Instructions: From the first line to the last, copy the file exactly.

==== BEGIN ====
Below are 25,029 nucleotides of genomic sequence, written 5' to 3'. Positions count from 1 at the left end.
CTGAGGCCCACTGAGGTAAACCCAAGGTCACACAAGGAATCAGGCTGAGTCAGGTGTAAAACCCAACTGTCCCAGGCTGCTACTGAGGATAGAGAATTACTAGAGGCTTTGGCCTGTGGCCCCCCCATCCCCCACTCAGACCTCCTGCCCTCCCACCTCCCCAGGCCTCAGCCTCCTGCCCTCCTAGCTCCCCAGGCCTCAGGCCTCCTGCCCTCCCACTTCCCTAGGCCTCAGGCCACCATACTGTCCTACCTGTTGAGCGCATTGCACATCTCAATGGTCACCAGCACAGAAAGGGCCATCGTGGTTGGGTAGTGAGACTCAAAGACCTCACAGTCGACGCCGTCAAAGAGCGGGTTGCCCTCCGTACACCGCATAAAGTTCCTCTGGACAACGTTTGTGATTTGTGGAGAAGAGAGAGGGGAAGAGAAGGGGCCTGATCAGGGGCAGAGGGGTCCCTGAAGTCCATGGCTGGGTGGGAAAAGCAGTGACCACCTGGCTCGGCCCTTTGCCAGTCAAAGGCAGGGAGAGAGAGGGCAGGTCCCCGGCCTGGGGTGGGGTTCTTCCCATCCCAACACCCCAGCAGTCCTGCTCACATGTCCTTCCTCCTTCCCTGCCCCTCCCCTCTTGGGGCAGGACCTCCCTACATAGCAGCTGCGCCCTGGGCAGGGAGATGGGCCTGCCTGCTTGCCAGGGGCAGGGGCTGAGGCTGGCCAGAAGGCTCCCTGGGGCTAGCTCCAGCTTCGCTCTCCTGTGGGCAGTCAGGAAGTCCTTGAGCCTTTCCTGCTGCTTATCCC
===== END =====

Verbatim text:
Below are 25,029 nucleotides of genomic sequence, written 5' to 3'. Positions count from 1 at the left end.
CTGAGGCCCACTGAGGTAAACCCAAGGTCACACAAGGAATCAGGCTGAGTCAGGTGTAAAACCCAACTGTCCCAGGCTGCTACTGAGGATAGAGAATTACTAGAGGCTTTGGCCTGTGGCCCCCCCATCCCCCACTCAGACCTCCTGCCCTCCCACCTCCCCAGGCCTCAGCCTCCTGCCCTCCTAGCTCCCCAGGCCTCAGGCCTCCTGCCCTCCCACTTCCCTAGGCCTCAGGCCACCATACTGTCCTACCTGTTGAGCGCATTGCACATCTCAATGGTCACCAGCACAGAAAGGGCCATCGTGGTTGGGTAGTGAGACTCAAAGACCTCACAGTCGACGCCGTCAAAGAGCGGGTTGCCCTCCGTACACCGCATAAAGTTCCTCTGGACAACGTTTGTGATTTGTGGAGAAGAGAGAGGGGAAGAGAAGGGGCCTGATCAGGGGCAGAGGGGTCCCTGAAGTCCATGGCTGGGTGGGAAAAGCAGTGACCACCTGGCTCGGCCCTTTGCCAGTCAAAGGCAGGGAGAGAGAGGGCAGGTCCCCGGCCTGGGGTGGGGTTCTTCCCATCCCAACACCCCAGCAGTCCTGCTCACATGTCCTTCCTCCTTCCCTGCCCCTCCCCTCTTGGGGCAGGACCTCCCTACATAGCAGCTGCGCCCTGGGCAGGGAGATGGGCCTGCCTGCTTGCCAGGGGCAGGGGCTGAGGCTGGCCAGAAGGCTCCCTGGGGCTAGCTCCAGCTTCGCTCTCCTGTGGGCAGTCAGGAAGTCCTTGAGCCTTTCCTGCTGCTTATCCC